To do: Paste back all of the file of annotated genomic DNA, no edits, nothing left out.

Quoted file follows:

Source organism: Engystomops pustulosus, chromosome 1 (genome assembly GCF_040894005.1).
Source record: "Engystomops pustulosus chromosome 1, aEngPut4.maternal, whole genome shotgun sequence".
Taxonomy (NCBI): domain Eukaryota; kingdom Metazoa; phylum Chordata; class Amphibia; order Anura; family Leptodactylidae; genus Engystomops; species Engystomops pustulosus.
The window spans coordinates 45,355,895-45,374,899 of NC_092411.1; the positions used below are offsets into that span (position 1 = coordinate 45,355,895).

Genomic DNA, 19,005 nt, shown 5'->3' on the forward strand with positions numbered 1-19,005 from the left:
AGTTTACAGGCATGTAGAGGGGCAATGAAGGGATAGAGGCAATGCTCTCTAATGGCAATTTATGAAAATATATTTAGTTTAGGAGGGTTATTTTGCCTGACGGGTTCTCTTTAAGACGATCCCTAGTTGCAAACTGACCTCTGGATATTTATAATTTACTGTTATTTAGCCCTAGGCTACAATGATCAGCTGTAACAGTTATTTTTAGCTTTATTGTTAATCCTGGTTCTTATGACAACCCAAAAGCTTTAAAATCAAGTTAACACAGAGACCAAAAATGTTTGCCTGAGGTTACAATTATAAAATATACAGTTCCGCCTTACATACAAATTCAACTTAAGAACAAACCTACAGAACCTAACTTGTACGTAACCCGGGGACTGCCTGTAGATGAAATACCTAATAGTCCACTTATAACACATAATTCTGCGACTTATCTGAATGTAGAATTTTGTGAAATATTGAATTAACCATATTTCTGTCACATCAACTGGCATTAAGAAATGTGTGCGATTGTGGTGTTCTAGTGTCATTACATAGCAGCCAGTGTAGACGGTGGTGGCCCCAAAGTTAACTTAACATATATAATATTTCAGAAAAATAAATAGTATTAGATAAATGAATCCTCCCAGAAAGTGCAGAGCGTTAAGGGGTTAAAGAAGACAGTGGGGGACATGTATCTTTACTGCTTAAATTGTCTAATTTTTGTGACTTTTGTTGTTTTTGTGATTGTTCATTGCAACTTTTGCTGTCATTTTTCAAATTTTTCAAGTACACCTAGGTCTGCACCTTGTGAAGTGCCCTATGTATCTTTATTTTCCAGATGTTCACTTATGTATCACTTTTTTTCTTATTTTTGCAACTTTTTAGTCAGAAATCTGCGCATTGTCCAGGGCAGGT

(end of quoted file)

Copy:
Source organism: Engystomops pustulosus, chromosome 1 (genome assembly GCF_040894005.1).
Source record: "Engystomops pustulosus chromosome 1, aEngPut4.maternal, whole genome shotgun sequence".
Taxonomy (NCBI): domain Eukaryota; kingdom Metazoa; phylum Chordata; class Amphibia; order Anura; family Leptodactylidae; genus Engystomops; species Engystomops pustulosus.
The window spans coordinates 45,355,895-45,374,899 of NC_092411.1; the positions used below are offsets into that span (position 1 = coordinate 45,355,895).

Genomic DNA, 19,005 nt, shown 5'->3' on the forward strand with positions numbered 1-19,005 from the left:
AGTTTACAGGCATGTAGAGGGGCAATGAAGGGATAGAGGCAATGCTCTCTAATGGCAATTTATGAAAATATATTTAGTTTAGGAGGGTTATTTTGCCTGACGGGTTCTCTTTAAGACGATCCCTAGTTGCAAACTGACCTCTGGATATTTATAATTTACTGTTATTTAGCCCTAGGCTACAATGATCAGCTGTAACAGTTATTTTTAGCTTTATTGTTAATCCTGGTTCTTATGACAACCCAAAAGCTTTAAAATCAAGTTAACACAGAGACCAAAAATGTTTGCCTGAGGTTACAATTATAAAATATACAGTTCCGCCTTACATACAAATTCAACTTAAGAACAAACCTACAGAACCTAACTTGTACGTAACCCGGGGACTGCCTGTAGATGAAATACCTAATAGTCCACTTATAACACATAATTCTGCGACTTATCTGAATGTAGAATTTTGTGAAATATTGAATTAACCATATTTCTGTCACATCAACTGGCATTAAGAAATGTGTGCGATTGTGGTGTTCTAGTGTCATTACATAGCAGCCAGTGTAGACGGTGGTGGCCCCAAAGTTAACTTAACATATATAATATTTCAGAAAAATAAATAGTATTAGATAAATGAATCCTCCCAGAAAGTGCAGAGCGTTAAGGGGTTAAAGAAGACAGTGGGGGACATGTATCTTTACTGCTTAAATTGTCTAATTTTTGTGACTTTTGTTGTTTTTGTGATTGTTCATTGCAACTTTTGCTGTCATTTTTCAAATTTTTCAAGTACACCTAGGTCTGCACCTTGTGAAGTGCCCTATGTATCTTTATTTTCCAGATGTTCACTTATGTATCACTTTTTTTCTTATTTTTGCAACTTTTTAGTCAGAAATCTGCGCATTGTCCAGGGCAGGT